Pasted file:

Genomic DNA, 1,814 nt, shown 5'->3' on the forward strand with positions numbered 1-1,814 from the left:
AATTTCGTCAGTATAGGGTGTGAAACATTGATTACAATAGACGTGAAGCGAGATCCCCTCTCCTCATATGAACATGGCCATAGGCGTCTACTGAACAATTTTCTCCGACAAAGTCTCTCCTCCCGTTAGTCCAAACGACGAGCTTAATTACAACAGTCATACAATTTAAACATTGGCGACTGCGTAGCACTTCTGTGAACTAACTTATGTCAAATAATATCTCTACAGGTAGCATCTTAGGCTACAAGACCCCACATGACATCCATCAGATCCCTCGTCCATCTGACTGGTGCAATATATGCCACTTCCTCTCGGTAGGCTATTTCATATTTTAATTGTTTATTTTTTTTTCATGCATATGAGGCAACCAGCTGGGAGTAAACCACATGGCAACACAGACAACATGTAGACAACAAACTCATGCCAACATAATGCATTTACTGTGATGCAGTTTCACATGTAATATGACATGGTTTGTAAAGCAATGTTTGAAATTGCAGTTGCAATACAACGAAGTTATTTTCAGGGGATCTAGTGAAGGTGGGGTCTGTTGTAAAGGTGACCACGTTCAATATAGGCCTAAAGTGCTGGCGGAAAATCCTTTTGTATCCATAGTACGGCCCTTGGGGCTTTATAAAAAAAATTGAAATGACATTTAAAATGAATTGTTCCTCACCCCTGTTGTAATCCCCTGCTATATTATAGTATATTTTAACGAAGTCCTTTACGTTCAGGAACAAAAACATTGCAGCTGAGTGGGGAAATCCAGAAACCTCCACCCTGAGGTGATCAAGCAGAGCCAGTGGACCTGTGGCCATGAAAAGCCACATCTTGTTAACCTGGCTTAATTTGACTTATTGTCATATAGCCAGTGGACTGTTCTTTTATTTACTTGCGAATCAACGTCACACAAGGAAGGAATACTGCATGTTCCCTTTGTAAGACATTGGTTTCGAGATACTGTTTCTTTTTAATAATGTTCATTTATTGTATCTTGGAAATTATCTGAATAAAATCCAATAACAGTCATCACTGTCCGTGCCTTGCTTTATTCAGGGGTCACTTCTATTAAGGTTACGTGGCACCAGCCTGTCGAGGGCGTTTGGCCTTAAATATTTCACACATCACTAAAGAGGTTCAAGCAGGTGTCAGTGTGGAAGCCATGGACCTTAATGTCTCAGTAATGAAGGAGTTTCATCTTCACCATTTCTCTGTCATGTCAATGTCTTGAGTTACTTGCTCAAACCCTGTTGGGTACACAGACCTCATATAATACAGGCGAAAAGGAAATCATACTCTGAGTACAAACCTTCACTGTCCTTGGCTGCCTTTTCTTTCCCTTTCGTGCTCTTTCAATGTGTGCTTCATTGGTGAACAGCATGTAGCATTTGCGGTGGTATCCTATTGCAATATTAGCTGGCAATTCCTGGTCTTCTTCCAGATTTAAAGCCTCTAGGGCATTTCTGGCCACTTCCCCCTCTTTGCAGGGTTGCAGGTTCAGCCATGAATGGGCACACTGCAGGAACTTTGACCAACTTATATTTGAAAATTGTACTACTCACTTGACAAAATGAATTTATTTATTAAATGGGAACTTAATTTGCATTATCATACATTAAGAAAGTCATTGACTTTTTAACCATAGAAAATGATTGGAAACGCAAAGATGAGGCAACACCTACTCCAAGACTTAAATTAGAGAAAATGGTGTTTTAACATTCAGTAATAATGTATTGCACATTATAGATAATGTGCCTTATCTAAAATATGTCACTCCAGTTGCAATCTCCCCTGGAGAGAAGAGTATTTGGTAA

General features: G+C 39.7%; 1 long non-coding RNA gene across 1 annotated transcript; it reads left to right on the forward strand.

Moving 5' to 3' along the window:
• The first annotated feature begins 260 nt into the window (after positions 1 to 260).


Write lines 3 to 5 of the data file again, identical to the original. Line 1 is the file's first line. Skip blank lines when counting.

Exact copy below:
General features: G+C 39.7%; 1 long non-coding RNA gene across 1 annotated transcript; it reads left to right on the forward strand.

Moving 5' to 3' along the window:
• The first annotated feature begins 260 nt into the window (after positions 1 to 260).